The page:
College Dating: COVID-19 Style


Seth Niccum Facetiming his girlfriend Kaitlyn. This is just one of a few ways the couple has stayed in touch.

by Ethan Humble, Staff Reporter

When any ordinary student describes their ideal collegiate dating experience, a variety of things come to mind; some of these “perfect” dates may be anything from long walks in the park, visiting delicious breakfast joints, or planning fun day trips where the opportunities appear endless.

It all seems so great in theory; However, some students are needing to revise their standards for what dating is like due to the looming elephant in the room: COVID-19.

Junior Seth Niccum has maintained his relationship with his girlfriend Kaitlyn for multiple years, and he said the pandemic did not impact their romance too much.

“We have been together for a while before COVID, so that makes it a lot easier,” he said. “We know how much we need to hang out and when we need a break from each other.”

Regarding dating during the pandemic, the couple has taken a step back financially and have opted for cheaper options for the most part.

“We do not go out too much because we do not have much money,” Niccum said. “Usually, if we do go out, it will be at a nice place like a steakhouse once every couple of months.”

The junior recommends that COVID-19 lovers use kind words of affirmation to reassure their partner that they truly care about them.

“Remind the person that you care about them, and also remind them that you want them to succeed,” Niccum said. “Make sure you support one another and know that it is okay to pursue your own goals too.”

Sophomore Nyan Baker’s long-distance relationship began during COVID-19, and although one would think facilitating a new connection from a distance would be hard, Baker said otherwise.

“It [the pandemic] did not really change anything all that much with us,” Baker said. “We see each other every few months, and we have been making the long-distance work.”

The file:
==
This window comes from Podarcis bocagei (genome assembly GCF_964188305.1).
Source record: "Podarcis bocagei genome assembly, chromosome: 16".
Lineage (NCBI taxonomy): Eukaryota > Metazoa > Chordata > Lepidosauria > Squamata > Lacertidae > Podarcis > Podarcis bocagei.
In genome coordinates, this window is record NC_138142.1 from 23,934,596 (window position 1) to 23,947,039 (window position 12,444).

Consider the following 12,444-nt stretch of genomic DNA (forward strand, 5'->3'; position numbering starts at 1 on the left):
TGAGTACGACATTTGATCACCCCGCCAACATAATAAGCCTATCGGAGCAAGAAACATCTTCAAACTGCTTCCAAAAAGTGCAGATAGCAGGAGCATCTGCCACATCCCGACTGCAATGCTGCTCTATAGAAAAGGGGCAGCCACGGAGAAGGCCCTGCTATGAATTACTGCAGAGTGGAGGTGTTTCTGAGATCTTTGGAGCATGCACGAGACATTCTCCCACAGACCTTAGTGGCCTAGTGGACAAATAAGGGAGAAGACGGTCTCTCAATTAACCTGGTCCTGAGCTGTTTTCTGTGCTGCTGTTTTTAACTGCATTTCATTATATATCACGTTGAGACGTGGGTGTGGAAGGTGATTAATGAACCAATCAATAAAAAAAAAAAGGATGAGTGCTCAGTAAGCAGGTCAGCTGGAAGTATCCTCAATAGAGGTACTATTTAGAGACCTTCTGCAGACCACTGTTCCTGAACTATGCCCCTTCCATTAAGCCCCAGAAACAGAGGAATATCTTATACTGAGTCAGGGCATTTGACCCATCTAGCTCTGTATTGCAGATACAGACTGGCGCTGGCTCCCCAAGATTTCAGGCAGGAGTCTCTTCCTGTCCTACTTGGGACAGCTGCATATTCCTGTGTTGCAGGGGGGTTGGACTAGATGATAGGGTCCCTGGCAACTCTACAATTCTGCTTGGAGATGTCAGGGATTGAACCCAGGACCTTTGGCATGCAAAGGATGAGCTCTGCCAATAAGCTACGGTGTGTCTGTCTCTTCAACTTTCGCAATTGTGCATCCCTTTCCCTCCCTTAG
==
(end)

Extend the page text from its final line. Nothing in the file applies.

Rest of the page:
Baker said the key to having a strong bond during the seemingly worst of times boils down to one simple concept: communication.

“Setting aside time to talk to one another and using Zoom is really helpful in our relationship,” he said. “Maintaining a level of communication allows the relationship to grow.”

For sophomore Morgan Flynn, the dating realm has consisted of a couple of dates set up from well-known dating apps Bumble and Tinder. She had primarily negative comments about online dating.

“A lot of people just want quick hook-ups on the site, and that is not really what I am after,” Flynn said. “The chances of finding an actual relationship on a dating app are pretty discouraging so far.”

The level of engagement on the apps has been a problem for Flynn as some of the conversations do not seem genuine.

“You can tell when someone is really talking to you and actually wants to go out,” she said. “[A small percentage of] guys actually respond and have conversations.”

When asked what she would change about the dating app experience, Flynn would encourage the applications to have more general information about the people they are being matched with.

“I like that Bumble has things like where people are going to college, their height, and other simple demographics to go off of,” she said. “I want someone with a little ambition too.”

Flynn’s advice for any fellow online daters is to be safe and make good decisions.

“My roommates actually followed me on a drive I went on for one of the dates to make sure I was safe,” she said. “Make sure your roommates know where you are going and just be safe in general.”

One thing is for certain: there are better times to look forward to in the dating world. There is a light at the end of this tunnel.